Carpal tunnel syndrome: From diagnosis to treatment

Written by: Mr Andrew Rogers
Published: | Updated: 05/06/2024
Edited by: Karolyn Judge

If you suspect you have carpal tunnel syndrome, this article by leading consultant orthopaedic hand & wrist surgeon Mr Andrew Rogers provides a detailed look at symptoms, diagnosis and treatment of this condition. Read on to find out more.

Carpal tunnel syndrome: From diagnosis to treatment


What is carpal tunnel syndrome?

Carpal tunnel syndrome (CTS) is a common condition that causes numbness, tingling and weakness in the hand and arm. It occurs when the median nerve, which runs from the forearm into the palm of the hand, becomes compressed or squeezed at the wrist.



What are the symptoms of carpal tunnel syndrome?

Numbness and tingling

One of the earliest symptoms of CTS is numbness and tingling in the thumb, index finger, middle finger and half of the ring finger. This sensation is often described as pins and needles or electric shocks.



As CTS progresses, individuals may experience weakness in the hand and a decreased ability to grip objects or perform fine motor tasks such as buttoning a shirt or holding a pen.


Pain and discomfort

Some people with CTS may experience pain or aching in the wrist, hand, or forearm. This pain may radiate up the arm or down into the fingers, particularly at night or during activities that involve repetitive wrist movements.


Symptoms aggravated by certain activities

Symptoms of CTS may worsen with activities that involve bending or flexing the wrist, such as typing on a keyboard, using a computer mouse, gripping tools or driving.



How is carpal tunnel syndrome diagnosed?

Clinical examination

Diagnosis of CTS begins with a thorough medical history and physical examination. Your doctor will assess your symptoms, evaluate your wrist flexibility and strength and perform specific tests to elicit signs of median nerve compression.


Nerve conduction studies

Nerve conduction studies (NCS) are often performed to confirm the diagnosis of CTS and assess the severity of nerve damage. During NCS, electrodes are placed on the skin to measure the speed and strength of electrical signals transmitted along the median nerve.



What are the treatment options for carpal tunnel syndrome?

Non-surgical treatment

  • Wrist splinting: Wearing a splint at night to keep the wrist in a neutral position can help alleviate symptoms by relieving pressure on the median nerve.
  • Activity modification: Avoiding activities that exacerbate symptoms or performing them in a way that minimises wrist strain can provide relief.
  • Medications: Nonsteroidal anti-inflammatory drugs (NSAIDs) or corticosteroid injections may be prescribed to reduce inflammation and alleviate pain.


Surgical treatment

Carpal tunnel release surgery: For individuals with severe or persistent symptoms, carpal tunnel release surgery may be recommended. During this procedure, the transverse carpal ligament is divided to relieve pressure on the median nerve, alleviating symptoms and restoring hand function.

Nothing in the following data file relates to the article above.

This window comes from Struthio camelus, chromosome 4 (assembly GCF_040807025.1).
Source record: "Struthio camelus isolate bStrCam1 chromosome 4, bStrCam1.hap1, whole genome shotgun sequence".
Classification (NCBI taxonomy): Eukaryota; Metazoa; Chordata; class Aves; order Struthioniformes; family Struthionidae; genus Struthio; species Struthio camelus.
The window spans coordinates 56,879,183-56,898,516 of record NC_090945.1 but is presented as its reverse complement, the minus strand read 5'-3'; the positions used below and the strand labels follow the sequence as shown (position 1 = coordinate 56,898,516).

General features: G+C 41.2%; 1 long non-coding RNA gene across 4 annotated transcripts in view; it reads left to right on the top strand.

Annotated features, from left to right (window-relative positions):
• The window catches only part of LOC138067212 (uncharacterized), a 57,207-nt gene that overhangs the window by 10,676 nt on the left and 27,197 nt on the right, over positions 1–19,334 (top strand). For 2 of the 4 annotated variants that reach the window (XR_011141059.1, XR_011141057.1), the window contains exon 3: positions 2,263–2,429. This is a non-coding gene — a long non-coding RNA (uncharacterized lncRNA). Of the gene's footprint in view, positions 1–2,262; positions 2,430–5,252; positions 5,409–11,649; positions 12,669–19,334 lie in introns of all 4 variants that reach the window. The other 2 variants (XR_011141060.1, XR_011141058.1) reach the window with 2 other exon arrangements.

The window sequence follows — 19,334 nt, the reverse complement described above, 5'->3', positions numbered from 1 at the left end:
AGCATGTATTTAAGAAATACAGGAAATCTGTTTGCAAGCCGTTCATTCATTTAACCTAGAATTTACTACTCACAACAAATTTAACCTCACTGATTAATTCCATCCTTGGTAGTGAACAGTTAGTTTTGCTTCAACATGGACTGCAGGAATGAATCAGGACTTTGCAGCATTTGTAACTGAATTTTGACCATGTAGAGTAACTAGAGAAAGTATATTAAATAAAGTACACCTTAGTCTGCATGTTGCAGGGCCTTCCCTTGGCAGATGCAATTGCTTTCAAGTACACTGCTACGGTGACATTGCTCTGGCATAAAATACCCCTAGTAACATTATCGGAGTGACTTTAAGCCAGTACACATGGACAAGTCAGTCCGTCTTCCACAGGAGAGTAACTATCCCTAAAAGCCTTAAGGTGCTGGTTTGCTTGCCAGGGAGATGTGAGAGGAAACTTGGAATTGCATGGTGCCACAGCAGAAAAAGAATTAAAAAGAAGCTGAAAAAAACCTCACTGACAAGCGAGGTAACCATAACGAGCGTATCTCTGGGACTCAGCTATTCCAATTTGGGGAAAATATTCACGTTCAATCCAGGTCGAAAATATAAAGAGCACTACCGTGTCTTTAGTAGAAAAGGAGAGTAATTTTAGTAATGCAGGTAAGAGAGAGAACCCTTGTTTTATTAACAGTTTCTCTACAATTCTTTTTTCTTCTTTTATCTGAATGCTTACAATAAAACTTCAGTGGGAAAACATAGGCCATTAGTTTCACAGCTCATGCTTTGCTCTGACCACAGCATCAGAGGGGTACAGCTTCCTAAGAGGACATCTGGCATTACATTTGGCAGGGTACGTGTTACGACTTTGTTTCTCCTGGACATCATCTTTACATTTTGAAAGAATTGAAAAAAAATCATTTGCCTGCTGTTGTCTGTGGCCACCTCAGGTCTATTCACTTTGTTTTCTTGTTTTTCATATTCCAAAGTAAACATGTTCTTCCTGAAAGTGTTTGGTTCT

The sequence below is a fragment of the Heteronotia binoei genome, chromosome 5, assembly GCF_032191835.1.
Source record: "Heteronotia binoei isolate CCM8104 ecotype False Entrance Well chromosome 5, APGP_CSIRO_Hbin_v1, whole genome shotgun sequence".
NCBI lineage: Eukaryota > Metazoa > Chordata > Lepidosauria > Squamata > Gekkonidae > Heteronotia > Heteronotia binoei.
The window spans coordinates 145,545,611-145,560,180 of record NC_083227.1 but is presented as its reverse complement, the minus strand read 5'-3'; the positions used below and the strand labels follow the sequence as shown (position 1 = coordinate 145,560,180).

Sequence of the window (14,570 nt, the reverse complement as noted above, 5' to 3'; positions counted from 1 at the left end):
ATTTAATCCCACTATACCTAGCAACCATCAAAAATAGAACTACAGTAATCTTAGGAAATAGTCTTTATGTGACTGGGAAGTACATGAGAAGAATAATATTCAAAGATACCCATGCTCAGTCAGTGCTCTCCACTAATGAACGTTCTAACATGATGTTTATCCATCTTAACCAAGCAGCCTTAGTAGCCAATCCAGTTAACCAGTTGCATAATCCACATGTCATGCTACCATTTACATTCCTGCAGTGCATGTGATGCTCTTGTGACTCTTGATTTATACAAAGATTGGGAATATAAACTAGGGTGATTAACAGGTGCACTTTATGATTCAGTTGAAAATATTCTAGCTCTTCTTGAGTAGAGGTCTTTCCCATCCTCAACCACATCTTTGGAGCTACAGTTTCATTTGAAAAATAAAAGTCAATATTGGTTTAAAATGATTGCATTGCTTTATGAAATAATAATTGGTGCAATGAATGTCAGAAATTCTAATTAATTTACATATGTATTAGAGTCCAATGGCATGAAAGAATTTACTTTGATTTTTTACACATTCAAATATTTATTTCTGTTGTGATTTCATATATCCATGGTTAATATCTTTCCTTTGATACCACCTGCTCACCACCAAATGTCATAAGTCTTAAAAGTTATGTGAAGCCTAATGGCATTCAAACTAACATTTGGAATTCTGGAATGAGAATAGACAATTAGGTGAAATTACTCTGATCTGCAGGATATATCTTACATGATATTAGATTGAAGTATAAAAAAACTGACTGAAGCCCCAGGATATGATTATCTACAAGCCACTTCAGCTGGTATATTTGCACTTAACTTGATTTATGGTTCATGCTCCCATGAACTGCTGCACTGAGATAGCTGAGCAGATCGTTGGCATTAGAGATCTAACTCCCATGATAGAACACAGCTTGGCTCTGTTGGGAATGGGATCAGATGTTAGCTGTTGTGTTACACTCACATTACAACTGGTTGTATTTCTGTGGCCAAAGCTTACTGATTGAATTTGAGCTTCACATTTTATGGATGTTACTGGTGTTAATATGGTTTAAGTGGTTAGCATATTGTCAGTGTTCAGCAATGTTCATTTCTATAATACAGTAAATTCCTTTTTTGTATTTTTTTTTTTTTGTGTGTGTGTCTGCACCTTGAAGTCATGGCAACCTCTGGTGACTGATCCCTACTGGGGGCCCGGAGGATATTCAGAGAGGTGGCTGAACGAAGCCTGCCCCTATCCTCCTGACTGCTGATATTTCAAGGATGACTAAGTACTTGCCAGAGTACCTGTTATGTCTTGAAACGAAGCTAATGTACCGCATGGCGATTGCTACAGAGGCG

Ensuring you get the right treatment for carpal tunnel syndrome

Carpal tunnel syndrome is a common condition characterised by numbness, tingling, and weakness in the hand and arm. Diagnosis is based on clinical examination and nerve conduction studies and treatment options include non-surgical interventions such as wrist splinting and activity modification, as well as surgical carpal tunnel release for refractory cases.


Early diagnosis and appropriate management are essential for minimising symptoms and preventing long-term nerve damage. If you suspect you have carpal tunnel syndrome, consult with a healthcare professional for evaluation and personalised treatment recommendations.




Looking for an expert consultation regarding carpal tunnel syndrome? Arrange a consultation via Mr Rogers’ Top Doctors profile.

By Mr Andrew Rogers
Orthopaedic surgery

Mr Andrew Rogers is an esteemed orthopaedic surgeon based in Newport and Cardiff, who specialises in carpal tunnel syndrome, Dupuytren's contracture and hand arthritis, alongside trigger finger, wrist surgery and joint replacement. He privately practises at St Joseph's Hospitals and Nuffield Health Cardiff Bay Hospital, while his NHS base is Aneurin Bevan University Health Board.

Having graduated from Cardiff Medical School in 1992, Mr Rogers completed his orthopaedic training on the Welsh rotation, obtaining his FRCS Orth qualification in 2001. His dedication to hand surgery led him to pursue two prestigious fellowships, one at the Pulvertaft Hand Centre in Derby and the other at the Christine M Kleinert Institute of Hand and Microsurgery in the USA.

Throughout his career, Mr Rogers has demonstrated a commitment to providing high-quality care to his patients, and he treats over one thousand patients annually in his NHS practice. He also spent five years as a pitchside cover at Newport Gwent Dragons RFC. 

Mr Rogers remains actively involved in the medical community as a member of several professional organisations, including the British Orthopaedic Society, British Society for Surgery of the Hand and British Elbow and Shoulder Society.

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